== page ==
We are one year into a global pandemic in which our lives have been significantly changed. Isolation, uncertainty, lack of routine and structure, fears about health, and the barrage of sometimes conflicting information has impacted most of us. Perhaps you have noticed a shift in your mood. Or sleep difficulties, change in energy, lack of concentration. All of these are signs that something is not quite right.
Psychiatrist Dr. Sue Varma has suggested 4 M’s of Mental Health as a thoughtful, easy way to address when we notice that something is ‘off.’ These helps are also great to develop as daily practices for good mental health.
- Movement. Anxiety raises the stress hormone levels in our body which can inhibit the release of neurotransmitters and hormones that help boost mood and improve sleep cycles. Movement allows the production and release of endorphins, dopamine, norepinephrine, and serotonin, giving an instant change in body chemistry. Walk, cycle, garden, run, hike, play with kids, swim, exercise, workout, sports, skating, and many other options. Simply move to see an improvement in your mental health.
- Mindfulness. Jon Kabat-Zinn has defined mindfulness as “awareness that arises through paying attention, on purpose, in the present moment, non-judgmentally.” We are often worried about the past (“I should have…”) or concerned about the future (“What if…”) and missing the present moment. Being mindful involves noticing. Noticing the present moment through our five senses: seeing, touching, hearing, smelling, and tasting. Practice mindfulness in everyday activities. Notice senses when brushing your teeth, eating, driving, and doing the dishes. Notice thoughts and allow them to pass without condemning yourself. Deep breathing is helpful to ease anxiety and focus mindfully.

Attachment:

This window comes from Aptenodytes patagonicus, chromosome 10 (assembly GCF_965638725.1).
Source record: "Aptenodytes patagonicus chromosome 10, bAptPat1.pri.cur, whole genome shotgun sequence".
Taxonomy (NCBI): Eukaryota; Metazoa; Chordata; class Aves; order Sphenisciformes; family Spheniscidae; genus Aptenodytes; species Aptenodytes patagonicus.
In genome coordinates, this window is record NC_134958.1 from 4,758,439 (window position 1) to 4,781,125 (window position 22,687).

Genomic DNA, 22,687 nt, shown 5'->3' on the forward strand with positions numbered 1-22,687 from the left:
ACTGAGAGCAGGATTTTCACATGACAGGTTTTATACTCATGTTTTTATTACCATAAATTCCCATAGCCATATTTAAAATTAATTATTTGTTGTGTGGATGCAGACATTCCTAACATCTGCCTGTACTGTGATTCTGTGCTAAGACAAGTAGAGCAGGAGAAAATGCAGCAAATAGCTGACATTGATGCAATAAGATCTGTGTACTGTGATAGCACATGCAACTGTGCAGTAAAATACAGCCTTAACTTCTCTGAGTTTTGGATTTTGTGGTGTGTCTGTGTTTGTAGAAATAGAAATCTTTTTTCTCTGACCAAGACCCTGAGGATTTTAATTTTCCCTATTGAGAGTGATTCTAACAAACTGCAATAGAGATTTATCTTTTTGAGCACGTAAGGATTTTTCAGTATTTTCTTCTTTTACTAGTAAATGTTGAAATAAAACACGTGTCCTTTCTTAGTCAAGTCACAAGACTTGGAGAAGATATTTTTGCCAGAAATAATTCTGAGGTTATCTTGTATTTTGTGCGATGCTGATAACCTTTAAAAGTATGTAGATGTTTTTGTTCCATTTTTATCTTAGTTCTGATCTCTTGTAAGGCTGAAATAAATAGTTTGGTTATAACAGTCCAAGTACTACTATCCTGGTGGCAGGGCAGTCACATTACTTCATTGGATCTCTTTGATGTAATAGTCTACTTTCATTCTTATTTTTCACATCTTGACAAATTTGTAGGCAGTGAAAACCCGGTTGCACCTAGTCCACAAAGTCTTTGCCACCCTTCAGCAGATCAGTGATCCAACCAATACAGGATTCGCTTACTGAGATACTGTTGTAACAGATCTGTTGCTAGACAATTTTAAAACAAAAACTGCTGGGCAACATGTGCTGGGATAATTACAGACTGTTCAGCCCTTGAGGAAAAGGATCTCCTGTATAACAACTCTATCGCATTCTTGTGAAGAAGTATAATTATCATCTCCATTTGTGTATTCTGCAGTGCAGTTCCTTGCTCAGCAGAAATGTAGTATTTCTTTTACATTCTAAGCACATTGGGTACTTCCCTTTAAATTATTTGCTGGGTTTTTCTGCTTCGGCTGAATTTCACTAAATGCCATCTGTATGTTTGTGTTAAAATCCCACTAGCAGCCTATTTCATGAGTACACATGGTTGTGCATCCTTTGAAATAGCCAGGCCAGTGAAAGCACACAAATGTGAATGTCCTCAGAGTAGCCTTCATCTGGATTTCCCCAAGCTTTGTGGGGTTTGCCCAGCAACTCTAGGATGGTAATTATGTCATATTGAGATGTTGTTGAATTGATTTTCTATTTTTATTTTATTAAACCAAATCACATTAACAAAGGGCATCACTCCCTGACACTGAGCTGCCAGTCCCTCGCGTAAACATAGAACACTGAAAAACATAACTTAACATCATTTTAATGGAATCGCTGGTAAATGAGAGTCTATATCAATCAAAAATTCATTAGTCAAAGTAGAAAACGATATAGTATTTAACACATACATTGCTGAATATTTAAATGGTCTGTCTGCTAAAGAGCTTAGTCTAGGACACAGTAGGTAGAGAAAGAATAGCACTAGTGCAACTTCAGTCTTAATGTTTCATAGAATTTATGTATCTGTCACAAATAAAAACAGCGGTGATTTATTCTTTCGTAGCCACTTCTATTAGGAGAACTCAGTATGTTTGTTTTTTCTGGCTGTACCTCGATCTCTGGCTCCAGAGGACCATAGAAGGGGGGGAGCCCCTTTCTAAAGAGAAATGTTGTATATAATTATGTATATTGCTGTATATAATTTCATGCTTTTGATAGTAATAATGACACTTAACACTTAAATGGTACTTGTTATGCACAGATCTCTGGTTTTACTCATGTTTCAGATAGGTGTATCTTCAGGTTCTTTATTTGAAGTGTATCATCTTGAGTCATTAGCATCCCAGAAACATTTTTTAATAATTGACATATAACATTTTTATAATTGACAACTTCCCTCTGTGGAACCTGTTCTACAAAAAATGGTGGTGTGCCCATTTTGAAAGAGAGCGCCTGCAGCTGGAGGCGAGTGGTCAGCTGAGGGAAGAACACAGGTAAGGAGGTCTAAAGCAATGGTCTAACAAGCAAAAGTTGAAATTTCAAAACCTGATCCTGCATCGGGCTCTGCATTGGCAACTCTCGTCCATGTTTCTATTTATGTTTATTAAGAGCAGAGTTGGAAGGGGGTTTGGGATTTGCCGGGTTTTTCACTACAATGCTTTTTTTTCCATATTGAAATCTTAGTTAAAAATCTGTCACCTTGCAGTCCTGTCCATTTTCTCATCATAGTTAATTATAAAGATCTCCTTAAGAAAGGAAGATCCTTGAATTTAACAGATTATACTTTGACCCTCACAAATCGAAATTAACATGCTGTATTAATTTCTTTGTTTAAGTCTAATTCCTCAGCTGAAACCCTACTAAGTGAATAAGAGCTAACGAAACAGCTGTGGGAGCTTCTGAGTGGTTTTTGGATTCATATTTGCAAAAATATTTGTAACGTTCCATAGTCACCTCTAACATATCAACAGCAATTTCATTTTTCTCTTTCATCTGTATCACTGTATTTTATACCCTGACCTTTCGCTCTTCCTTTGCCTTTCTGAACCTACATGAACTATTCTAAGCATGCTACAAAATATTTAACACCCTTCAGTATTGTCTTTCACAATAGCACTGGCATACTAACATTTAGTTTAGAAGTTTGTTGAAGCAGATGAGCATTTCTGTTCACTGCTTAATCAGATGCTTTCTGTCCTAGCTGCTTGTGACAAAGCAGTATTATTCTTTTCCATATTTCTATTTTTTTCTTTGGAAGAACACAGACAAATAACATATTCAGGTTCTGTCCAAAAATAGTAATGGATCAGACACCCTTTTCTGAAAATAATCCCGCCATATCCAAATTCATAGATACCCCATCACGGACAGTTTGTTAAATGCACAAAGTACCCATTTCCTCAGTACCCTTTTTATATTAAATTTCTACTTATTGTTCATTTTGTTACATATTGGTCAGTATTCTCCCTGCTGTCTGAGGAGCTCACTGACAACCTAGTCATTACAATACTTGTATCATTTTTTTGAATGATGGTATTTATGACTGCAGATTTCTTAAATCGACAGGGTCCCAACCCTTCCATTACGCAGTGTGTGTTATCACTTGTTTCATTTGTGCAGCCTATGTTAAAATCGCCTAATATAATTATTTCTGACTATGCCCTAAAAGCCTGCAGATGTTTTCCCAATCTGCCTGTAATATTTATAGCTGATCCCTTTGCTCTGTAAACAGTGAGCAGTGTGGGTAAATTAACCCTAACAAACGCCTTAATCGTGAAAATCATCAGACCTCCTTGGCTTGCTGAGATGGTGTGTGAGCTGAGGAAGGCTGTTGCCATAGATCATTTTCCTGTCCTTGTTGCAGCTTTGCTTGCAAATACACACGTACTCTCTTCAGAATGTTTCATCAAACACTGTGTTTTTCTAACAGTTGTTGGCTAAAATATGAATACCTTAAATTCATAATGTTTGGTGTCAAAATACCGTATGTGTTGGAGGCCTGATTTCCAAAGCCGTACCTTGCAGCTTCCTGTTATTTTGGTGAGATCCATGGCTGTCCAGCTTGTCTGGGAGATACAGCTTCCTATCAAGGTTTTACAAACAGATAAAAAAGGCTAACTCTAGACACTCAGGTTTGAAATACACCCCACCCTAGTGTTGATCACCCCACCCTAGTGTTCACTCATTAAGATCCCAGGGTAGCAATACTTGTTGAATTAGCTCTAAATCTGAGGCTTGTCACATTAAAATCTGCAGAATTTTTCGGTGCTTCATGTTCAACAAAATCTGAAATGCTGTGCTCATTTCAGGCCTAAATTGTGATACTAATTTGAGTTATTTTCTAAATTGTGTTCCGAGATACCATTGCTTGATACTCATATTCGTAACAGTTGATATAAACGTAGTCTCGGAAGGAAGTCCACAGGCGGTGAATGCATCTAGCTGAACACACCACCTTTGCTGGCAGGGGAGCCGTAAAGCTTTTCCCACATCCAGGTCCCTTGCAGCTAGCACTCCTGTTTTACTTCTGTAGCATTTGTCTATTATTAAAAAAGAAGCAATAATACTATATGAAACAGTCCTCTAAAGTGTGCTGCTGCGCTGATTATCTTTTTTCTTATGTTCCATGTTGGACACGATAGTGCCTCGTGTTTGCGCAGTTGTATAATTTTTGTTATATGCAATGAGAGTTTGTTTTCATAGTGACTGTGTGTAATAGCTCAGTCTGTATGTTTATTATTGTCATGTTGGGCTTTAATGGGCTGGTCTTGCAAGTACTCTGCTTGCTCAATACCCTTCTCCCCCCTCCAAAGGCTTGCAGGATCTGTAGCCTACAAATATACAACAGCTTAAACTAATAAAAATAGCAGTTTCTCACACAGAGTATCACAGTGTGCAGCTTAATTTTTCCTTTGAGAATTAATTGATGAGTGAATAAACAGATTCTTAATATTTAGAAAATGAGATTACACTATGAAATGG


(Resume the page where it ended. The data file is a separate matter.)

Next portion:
- Meaningful Engagement. Human beings are created for connection. We need it. Take time to talk with those you can trust. Be vulnerable and open. Quarantine and restrictions have altered our connections. Online options may not be as satisfying as in person but can meet that desire we have to connect. Consider friends, family, and a wider community. Acts of kindness to others can also serve this deep need to connect.
- Mastery. Engaging the brain in creating and concentrating helps to move out of the depressive rumination cycle. Try something new or get better at something that interests you. Woodworking, cooking, painting, music, learning a language, karate, crossword, sudoku, dance, photography, horticulture, crochet, knitting, pottery. The list is endless.
We are getting through this global pandemic. Make movement, mindfulness, meaningful engagement, and mastery a part of your life, a way to live fully despite the challenges we face.
Watch this video entitled ‘A Grateful Day’ to begin a practice of living in the present. https://www.youtube.com/watch?v=zSt7k_q_qRU
Here are some other resources on movement and breathing:
If you find that you cannot shake mood changes, anxious or depressive feelings, please seek professional help.